This past week I finally had time to think about some of the implications of the recent presidential election. The election of Mr. Obama is both a historic milestone and comes at a time when the country is looking for steady leadership during difficult and challenging times. He ran on a policy platform that promised a “change” in our nation’s policies that would address the economic and national security issues that presently beset us.
But it was more than his policies and calm demeanor that swept him into office. President-elect Obama also understood, and embraced, emerging societal changes in ways that his opponent did not. Perhaps there is a lot that we in the consumer electronics industry can learn from his successful campaign.
The Obama candidacy understood and took action to benefit from the shifts in demographics that are making the electorate both more diverse and less traditional. He captivated and harnessed the potential of younger voters through innovative use of technologies that this new generation views as its own. Whether Facebook and MySpace social-network sites, or text messaging and viral videos on YouTube, his use of new technology clearly positioned him as the candidate of choice to a new generation of voters with diverse backgrounds.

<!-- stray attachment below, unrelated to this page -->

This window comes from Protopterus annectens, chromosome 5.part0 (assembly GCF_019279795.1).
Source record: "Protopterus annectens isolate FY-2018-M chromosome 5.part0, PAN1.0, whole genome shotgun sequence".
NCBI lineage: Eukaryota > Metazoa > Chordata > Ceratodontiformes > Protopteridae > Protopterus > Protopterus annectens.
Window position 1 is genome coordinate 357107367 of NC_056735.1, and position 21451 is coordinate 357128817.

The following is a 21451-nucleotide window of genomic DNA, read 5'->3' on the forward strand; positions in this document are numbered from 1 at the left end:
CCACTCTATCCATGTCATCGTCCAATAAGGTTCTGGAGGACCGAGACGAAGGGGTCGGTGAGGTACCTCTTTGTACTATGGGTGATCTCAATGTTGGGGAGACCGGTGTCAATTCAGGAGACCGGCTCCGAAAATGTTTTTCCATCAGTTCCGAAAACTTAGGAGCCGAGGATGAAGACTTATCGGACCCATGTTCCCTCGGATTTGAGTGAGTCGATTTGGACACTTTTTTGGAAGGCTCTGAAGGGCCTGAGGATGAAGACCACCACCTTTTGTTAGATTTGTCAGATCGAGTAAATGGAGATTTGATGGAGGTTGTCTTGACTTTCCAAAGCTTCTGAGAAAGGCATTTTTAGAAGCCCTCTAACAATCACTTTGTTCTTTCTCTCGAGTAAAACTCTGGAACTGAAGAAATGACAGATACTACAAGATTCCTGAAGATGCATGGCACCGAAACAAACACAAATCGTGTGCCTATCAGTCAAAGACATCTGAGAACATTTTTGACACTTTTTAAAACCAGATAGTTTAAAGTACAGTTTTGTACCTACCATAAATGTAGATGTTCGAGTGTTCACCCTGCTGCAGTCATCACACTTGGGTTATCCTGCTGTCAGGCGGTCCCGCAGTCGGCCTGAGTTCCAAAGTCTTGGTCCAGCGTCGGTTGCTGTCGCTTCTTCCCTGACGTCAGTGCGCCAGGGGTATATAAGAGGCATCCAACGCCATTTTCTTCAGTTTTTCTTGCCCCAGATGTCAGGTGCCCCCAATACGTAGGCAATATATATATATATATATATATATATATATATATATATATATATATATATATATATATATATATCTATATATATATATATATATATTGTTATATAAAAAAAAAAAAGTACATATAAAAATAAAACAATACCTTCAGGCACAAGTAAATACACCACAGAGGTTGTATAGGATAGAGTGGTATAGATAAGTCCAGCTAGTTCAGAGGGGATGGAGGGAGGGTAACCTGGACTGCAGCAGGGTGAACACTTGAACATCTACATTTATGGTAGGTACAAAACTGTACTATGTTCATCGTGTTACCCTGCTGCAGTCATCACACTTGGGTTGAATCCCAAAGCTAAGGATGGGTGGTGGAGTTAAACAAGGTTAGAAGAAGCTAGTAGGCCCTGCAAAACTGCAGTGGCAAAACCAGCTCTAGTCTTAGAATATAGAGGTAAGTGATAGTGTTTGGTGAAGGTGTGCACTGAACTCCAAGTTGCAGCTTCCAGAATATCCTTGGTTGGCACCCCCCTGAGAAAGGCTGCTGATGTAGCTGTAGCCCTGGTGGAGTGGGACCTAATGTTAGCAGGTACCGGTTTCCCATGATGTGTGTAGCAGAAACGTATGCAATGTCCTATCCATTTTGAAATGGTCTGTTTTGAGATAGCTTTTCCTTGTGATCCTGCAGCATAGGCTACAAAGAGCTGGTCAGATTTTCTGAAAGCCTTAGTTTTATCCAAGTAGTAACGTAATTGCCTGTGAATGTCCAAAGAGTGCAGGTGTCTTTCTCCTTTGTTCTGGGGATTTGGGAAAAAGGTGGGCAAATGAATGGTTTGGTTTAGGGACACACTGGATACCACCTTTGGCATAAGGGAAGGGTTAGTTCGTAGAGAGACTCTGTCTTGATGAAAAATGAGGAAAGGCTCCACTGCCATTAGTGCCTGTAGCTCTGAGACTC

According to the Sunday New York Times, the man who will truly be our first Internet president has been addicted to using a BlackBerry for years (although we are told he will no longer be able to use it once he becomes president) and has promised to be the first president to have a laptop on his desk in the Oval Office. His “fireside chats” won’t be just broadcast to radios, but will be retrieved on demand via the Internet. That alone tells us a lot about the sweeping changes in store for how the new administration will be run.
To stay relevant for this rising generation of consumers, and become better able to focus on their needs, our industry must also understand and embrace change. As the Obama campaign did, our industry needs to communicate with these new consumers and, most importantly, listen and learn from them.
My company, Panasonic, has taken a small step in this direction by establishing our Living in HD community. By empowering a diverse collection of households representing the many different demographic slices of the country with high-definition electronics, and challenging them to be as creative and adventurous as they wish, this collection of “families” is teaching us about how our products can improve their lives and how we can improve our products.